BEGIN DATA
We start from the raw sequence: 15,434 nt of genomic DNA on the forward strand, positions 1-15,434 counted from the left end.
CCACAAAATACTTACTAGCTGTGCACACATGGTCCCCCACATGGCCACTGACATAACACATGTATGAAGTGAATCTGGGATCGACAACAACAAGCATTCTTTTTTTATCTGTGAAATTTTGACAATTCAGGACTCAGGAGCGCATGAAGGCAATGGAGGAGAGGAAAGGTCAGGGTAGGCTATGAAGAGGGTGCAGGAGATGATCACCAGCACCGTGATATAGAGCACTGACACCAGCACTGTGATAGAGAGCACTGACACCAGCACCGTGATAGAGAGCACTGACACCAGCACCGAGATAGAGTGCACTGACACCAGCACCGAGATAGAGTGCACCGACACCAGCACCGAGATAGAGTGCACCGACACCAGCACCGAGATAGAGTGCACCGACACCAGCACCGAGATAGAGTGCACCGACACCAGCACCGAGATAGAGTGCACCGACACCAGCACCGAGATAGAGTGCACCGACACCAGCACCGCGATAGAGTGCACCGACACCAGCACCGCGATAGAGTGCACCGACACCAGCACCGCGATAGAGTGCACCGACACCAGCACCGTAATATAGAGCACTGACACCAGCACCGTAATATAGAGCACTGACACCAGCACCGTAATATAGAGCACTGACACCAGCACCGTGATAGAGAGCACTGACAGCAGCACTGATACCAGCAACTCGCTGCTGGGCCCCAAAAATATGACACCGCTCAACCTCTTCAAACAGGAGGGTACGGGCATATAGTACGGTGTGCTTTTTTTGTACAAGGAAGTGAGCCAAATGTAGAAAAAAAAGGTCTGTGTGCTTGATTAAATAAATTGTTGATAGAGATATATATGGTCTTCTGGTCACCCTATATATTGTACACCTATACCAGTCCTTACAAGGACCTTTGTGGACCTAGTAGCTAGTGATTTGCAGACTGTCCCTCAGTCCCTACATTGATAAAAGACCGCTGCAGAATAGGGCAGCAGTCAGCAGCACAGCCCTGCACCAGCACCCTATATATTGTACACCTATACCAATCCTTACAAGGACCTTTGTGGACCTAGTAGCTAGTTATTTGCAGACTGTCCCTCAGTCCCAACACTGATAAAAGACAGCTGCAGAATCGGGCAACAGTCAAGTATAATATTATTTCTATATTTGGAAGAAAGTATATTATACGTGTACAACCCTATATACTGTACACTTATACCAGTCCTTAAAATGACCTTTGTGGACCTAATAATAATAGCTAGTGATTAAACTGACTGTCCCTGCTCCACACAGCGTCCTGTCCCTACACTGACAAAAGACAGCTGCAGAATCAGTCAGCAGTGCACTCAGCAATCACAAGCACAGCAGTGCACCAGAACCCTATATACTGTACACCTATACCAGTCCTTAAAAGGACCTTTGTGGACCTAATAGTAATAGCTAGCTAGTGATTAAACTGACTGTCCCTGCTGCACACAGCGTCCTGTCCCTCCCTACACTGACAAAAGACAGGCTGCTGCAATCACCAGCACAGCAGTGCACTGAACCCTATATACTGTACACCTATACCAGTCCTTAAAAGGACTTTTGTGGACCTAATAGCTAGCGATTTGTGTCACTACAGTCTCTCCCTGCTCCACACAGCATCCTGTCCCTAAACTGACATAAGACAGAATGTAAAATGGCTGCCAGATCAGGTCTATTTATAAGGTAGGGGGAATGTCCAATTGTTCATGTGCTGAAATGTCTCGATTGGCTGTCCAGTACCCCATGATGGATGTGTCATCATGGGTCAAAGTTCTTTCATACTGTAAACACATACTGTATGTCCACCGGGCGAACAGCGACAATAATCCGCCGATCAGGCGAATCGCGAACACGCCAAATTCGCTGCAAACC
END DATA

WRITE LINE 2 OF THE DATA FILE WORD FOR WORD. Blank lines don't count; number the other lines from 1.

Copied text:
CCACAAAATACTTACTAGCTGTGCACACATGGTCCCCCACATGGCCACTGACATAACACATGTATGAAGTGAATCTGGGATCGACAACAACAAGCATTCTTTTTTTATCTGTGAAATTTTGACAATTCAGGACTCAGGAGCGCATGAAGGCAATGGAGGAGAGGAAAGGTCAGGGTAGGCTATGAAGAGGGTGCAGGAGATGATCACCAGCACCGTGATATAGAGCACTGACACCAGCACTGTGATAGAGAGCACTGACACCAGCACCGTGATAGAGAGCACTGACACCAGCACCGAGATAGAGTGCACTGACACCAGCACCGAGATAGAGTGCACCGACACCAGCACCGAGATAGAGTGCACCGACACCAGCACCGAGATAGAGTGCACCGACACCAGCACCGAGATAGAGTGCACCGACACCAGCACCGAGATAGAGTGCACCGACACCAGCACCGAGATAGAGTGCACCGACACCAGCACCGCGATAGAGTGCACCGACACCAGCACCGCGATAGAGTGCACCGACACCAGCACCGCGATAGAGTGCACCGACACCAGCACCGTAATATAGAGCACTGACACCAGCACCGTAATATAGAGCACTGACACCAGCACCGTAATATAGAGCACTGACACCAGCACCGTGATAGAGAGCACTGACAGCAGCACTGATACCAGCAACTCGCTGCTGGGCCCCAAAAATATGACACCGCTCAACCTCTTCAAACAGGAGGGTACGGGCATATAGTACGGTGTGCTTTTTTTGTACAAGGAAGTGAGCCAAATGTAGAAAAAAAAGGTCTGTGTGCTTGATTAAATAAATTGTTGATAGAGATATATATGGTCTTCTGGTCACCCTATATATTGTACACCTATACCAGTCCTTACAAGGACCTTTGTGGACCTAGTAGCTAGTGATTTGCAGACTGTCCCTCAGTCCCTACATTGATAAAAGACCGCTGCAGAATAGGGCAGCAGTCAGCAGCACAGCCCTGCACCAGCACCCTATATATTGTACACCTATACCAATCCTTACAAGGACCTTTGTGGACCTAGTAGCTAGTTATTTGCAGACTGTCCCTCAGTCCCAACACTGATAAAAGACAGCTGCAGAATCGGGCAACAGTCAAGTATAATATTATTTCTATATTTGGAAGAAAGTATATTATACGTGTACAACCCTATATACTGTACACTTATACCAGTCCTTAAAATGACCTTTGTGGACCTAATAATAATAGCTAGTGATTAAACTGACTGTCCCTGCTCCACACAGCGTCCTGTCCCTACACTGACAAAAGACAGCTGCAGAATCAGTCAGCAGTGCACTCAGCAATCACAAGCACAGCAGTGCACCAGAACCCTATATACTGTACACCTATACCAGTCCTTAAAAGGACCTTTGTGGACCTAATAGTAATAGCTAGCTAGTGATTAAACTGACTGTCCCTGCTGCACACAGCGTCCTGTCCCTCCCTACACTGACAAAAGACAGGCTGCTGCAATCACCAGCACAGCAGTGCACTGAACCCTATATACTGTACACCTATACCAGTCCTTAAAAGGACTTTTGTGGACCTAATAGCTAGCGATTTGTGTCACTACAGTCTCTCCCTGCTCCACACAGCATCCTGTCCCTAAACTGACATAAGACAGAATGTAAAATGGCTGCCAGATCAGGTCTATTTATAAGGTAGGGGGAATGTCCAATTGTTCATGTGCTGAAATGTCTCGATTGGCTGTCCAGTACCCCATGATGGATGTGTCATCATGGGTCAAAGTTCTTTCATACTGTAAACACATACTGTATGTCCACCGGGCGAACAGCGACAATAATCCGCCGATCAGGCGAATCGCGAACACGCCAAATTCGCTGCAAACC